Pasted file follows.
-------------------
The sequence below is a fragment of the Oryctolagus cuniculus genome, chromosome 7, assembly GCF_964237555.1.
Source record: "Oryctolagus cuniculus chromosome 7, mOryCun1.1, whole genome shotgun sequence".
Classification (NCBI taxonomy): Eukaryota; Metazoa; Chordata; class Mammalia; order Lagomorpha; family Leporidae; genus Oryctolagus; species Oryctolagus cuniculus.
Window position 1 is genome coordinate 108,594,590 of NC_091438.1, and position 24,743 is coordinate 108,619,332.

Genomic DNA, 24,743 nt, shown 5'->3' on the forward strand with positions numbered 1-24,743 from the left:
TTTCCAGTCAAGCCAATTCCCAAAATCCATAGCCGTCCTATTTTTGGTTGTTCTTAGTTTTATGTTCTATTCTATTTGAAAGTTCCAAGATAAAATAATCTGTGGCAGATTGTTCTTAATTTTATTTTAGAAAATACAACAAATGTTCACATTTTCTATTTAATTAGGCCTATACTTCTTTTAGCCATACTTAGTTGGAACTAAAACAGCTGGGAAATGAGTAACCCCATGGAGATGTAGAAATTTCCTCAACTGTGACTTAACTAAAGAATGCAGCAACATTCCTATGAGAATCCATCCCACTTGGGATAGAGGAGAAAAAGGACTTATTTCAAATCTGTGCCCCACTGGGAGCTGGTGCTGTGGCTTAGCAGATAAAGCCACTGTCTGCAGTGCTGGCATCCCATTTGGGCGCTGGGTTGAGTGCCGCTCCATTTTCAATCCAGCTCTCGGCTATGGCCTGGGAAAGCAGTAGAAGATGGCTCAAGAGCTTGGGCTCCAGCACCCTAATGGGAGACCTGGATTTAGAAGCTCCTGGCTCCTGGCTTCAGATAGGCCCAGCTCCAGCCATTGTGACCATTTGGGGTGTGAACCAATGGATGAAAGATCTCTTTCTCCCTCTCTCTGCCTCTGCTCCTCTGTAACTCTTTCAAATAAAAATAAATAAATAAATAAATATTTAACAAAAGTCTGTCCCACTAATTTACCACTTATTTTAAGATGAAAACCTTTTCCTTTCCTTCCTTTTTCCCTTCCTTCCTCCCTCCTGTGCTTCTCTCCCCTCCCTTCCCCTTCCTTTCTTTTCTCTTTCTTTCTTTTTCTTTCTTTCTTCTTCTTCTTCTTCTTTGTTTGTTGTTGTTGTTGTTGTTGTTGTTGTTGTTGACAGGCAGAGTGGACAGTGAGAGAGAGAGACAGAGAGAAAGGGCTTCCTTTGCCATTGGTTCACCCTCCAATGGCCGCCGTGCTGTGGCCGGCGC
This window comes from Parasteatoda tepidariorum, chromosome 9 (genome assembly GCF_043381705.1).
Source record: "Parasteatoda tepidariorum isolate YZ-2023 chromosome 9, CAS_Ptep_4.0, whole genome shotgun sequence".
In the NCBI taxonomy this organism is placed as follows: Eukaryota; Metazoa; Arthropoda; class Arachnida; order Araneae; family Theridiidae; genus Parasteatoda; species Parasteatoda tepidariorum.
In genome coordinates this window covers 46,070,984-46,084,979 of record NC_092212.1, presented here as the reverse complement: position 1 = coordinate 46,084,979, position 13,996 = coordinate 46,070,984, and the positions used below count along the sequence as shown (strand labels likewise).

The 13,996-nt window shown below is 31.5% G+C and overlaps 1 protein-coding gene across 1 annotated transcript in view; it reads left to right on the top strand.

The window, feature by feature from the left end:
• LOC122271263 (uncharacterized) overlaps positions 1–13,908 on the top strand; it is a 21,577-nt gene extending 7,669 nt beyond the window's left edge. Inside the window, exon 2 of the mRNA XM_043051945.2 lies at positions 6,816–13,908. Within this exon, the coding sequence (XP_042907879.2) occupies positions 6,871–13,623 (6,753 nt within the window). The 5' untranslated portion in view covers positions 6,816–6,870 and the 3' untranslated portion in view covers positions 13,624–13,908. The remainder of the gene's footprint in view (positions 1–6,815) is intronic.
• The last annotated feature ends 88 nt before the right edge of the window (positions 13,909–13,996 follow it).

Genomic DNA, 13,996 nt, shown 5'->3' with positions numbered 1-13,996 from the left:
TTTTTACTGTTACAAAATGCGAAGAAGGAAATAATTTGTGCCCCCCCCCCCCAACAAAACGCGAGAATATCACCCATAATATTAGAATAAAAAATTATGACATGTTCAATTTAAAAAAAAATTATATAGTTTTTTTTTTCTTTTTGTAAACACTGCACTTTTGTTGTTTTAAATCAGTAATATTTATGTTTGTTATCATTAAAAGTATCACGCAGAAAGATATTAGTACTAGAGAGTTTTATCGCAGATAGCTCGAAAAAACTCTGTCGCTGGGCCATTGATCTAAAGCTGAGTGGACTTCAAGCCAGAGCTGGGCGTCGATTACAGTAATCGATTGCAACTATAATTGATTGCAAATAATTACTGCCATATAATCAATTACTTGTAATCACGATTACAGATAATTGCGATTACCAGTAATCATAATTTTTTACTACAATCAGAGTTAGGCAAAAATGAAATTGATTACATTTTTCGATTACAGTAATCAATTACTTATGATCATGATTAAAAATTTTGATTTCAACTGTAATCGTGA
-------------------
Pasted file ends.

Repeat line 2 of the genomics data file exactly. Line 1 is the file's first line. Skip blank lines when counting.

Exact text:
Source record: "Oryctolagus cuniculus chromosome 7, mOryCun1.1, whole genome shotgun sequence".